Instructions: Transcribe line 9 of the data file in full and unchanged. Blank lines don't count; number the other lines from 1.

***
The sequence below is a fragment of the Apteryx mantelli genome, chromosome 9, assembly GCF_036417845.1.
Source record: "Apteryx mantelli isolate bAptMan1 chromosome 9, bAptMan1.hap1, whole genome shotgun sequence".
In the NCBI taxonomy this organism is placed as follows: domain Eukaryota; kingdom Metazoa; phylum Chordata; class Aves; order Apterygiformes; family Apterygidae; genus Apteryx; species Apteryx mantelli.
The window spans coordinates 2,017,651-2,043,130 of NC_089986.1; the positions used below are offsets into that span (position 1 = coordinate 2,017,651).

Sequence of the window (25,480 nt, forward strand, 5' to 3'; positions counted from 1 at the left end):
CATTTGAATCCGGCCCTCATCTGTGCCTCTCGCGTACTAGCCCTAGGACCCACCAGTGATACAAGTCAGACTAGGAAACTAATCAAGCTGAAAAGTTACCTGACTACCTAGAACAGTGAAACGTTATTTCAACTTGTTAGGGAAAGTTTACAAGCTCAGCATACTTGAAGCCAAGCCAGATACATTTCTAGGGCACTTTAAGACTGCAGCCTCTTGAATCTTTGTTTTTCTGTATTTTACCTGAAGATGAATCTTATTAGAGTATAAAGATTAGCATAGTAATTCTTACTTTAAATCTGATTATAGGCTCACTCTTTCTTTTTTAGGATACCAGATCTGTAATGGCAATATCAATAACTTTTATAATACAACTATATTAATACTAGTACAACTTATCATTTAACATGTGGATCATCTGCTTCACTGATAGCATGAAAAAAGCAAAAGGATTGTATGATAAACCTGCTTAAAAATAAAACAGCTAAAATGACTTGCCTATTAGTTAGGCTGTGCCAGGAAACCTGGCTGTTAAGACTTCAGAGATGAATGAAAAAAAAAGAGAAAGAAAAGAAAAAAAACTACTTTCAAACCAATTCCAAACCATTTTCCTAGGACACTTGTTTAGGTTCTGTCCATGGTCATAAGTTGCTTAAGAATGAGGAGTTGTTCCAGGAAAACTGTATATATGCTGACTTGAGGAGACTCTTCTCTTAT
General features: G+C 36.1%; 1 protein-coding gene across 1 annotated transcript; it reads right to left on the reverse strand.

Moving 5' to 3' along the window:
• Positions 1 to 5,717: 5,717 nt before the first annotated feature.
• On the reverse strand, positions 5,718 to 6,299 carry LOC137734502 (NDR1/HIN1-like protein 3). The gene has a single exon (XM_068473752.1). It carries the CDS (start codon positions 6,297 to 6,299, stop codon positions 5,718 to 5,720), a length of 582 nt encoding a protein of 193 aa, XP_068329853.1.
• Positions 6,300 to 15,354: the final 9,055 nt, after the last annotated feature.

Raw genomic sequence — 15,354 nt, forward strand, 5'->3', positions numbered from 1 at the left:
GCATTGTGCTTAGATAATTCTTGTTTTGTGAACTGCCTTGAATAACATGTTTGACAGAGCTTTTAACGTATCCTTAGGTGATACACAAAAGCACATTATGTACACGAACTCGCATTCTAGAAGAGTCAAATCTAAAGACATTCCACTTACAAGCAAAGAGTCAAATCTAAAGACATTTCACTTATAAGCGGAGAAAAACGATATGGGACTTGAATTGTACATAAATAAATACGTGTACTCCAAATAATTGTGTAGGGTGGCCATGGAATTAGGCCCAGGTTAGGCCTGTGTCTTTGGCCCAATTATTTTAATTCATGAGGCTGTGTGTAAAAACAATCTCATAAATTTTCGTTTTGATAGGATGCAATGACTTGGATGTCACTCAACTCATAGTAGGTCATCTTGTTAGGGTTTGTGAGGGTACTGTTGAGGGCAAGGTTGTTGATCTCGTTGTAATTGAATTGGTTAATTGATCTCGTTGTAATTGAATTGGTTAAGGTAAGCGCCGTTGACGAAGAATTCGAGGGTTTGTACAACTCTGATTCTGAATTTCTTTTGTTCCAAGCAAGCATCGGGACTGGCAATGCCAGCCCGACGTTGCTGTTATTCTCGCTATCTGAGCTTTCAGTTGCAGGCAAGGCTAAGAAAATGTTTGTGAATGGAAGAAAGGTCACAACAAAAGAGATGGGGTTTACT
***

• Positions 1 to 5,717: 5,717 nt before the first annotated feature.